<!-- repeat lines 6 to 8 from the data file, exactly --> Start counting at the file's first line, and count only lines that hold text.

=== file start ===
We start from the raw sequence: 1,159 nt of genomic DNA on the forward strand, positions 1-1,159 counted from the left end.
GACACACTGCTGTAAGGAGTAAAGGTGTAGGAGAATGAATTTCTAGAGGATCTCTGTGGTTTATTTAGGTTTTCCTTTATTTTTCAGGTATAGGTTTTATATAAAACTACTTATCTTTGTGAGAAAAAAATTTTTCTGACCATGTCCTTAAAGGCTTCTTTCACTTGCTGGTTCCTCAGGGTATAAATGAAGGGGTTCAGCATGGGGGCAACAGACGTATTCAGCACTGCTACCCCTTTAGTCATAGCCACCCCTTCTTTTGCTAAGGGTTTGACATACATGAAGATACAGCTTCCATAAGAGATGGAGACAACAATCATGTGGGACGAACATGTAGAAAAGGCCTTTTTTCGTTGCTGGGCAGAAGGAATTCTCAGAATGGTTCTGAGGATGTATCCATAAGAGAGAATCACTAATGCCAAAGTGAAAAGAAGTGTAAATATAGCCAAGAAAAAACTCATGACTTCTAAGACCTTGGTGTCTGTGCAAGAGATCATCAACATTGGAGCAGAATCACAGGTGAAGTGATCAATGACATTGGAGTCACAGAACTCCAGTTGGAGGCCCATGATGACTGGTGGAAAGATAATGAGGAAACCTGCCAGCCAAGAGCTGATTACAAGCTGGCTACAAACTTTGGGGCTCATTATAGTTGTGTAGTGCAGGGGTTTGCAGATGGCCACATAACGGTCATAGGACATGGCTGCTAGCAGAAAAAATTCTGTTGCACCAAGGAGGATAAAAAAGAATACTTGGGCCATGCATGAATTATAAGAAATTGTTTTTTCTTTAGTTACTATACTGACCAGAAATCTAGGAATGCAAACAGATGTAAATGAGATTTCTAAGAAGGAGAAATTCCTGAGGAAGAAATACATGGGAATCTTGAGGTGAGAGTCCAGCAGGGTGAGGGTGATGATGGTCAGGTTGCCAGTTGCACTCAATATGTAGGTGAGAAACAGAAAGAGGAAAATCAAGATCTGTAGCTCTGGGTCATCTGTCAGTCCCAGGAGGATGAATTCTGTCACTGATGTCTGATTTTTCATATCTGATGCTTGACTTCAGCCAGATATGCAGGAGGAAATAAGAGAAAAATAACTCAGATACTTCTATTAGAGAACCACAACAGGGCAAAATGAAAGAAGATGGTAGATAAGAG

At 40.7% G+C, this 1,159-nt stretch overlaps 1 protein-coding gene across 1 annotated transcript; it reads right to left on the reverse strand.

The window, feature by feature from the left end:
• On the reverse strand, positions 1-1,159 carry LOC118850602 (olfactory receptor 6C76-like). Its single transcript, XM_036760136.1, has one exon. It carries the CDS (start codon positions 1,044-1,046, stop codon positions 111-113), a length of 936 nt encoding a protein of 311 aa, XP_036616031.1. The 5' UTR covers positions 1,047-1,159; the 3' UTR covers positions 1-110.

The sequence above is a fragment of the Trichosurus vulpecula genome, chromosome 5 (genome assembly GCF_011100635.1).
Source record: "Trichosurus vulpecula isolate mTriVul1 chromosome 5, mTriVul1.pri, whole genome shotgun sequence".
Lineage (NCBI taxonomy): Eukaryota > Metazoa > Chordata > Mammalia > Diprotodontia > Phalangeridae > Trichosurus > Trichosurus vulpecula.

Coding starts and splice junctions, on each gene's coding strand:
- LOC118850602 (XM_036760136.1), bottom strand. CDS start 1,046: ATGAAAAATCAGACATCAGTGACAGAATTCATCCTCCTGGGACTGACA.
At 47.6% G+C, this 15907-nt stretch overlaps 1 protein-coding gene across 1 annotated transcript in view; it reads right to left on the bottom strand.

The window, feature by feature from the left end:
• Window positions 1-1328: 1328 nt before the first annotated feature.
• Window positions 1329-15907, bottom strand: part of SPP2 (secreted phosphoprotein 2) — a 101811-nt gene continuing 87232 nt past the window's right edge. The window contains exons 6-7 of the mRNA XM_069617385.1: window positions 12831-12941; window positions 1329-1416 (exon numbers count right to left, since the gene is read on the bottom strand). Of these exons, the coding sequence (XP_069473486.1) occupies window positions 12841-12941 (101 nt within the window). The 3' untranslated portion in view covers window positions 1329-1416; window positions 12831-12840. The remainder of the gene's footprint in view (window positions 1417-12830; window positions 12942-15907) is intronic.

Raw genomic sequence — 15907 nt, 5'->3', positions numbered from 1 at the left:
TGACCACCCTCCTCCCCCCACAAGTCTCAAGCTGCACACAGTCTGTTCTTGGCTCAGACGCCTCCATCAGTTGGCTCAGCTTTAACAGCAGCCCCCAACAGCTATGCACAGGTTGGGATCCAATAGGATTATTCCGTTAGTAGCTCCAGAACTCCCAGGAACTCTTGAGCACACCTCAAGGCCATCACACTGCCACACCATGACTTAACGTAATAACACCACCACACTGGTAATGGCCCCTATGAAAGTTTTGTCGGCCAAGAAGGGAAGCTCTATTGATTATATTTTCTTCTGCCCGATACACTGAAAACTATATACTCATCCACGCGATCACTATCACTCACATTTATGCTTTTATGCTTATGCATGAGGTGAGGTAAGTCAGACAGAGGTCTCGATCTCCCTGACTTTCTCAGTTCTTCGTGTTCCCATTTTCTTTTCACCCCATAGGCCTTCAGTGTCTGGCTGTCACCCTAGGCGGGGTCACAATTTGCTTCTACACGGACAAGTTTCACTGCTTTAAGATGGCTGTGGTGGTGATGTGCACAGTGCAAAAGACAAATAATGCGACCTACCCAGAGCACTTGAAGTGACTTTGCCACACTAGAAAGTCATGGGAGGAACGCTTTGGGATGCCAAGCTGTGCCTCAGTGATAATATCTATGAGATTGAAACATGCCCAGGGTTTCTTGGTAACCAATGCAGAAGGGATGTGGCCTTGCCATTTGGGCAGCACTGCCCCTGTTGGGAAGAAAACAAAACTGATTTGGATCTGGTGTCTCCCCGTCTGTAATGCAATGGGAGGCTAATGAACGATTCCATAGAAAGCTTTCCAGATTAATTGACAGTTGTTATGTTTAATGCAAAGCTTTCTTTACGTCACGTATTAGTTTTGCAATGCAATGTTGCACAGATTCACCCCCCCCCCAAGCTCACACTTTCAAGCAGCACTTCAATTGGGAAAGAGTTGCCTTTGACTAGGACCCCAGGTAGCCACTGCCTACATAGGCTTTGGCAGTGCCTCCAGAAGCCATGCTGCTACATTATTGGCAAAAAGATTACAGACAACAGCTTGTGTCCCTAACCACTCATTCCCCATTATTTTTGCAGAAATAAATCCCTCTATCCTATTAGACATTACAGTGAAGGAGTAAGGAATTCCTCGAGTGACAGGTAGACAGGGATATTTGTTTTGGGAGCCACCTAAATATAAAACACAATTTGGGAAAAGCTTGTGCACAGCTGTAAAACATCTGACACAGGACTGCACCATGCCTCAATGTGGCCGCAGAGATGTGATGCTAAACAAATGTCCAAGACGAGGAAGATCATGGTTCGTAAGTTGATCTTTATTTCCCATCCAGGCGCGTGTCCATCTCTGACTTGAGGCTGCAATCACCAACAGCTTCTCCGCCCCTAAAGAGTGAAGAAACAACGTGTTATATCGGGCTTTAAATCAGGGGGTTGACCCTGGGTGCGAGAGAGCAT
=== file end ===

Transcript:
The sequence above is a fragment of the Trichosurus vulpecula genome, chromosome 5 (genome assembly GCF_011100635.1).
Source record: "Trichosurus vulpecula isolate mTriVul1 chromosome 5, mTriVul1.pri, whole genome shotgun sequence".
Lineage (NCBI taxonomy): Eukaryota > Metazoa > Chordata > Mammalia > Diprotodontia > Phalangeridae > Trichosurus > Trichosurus vulpecula.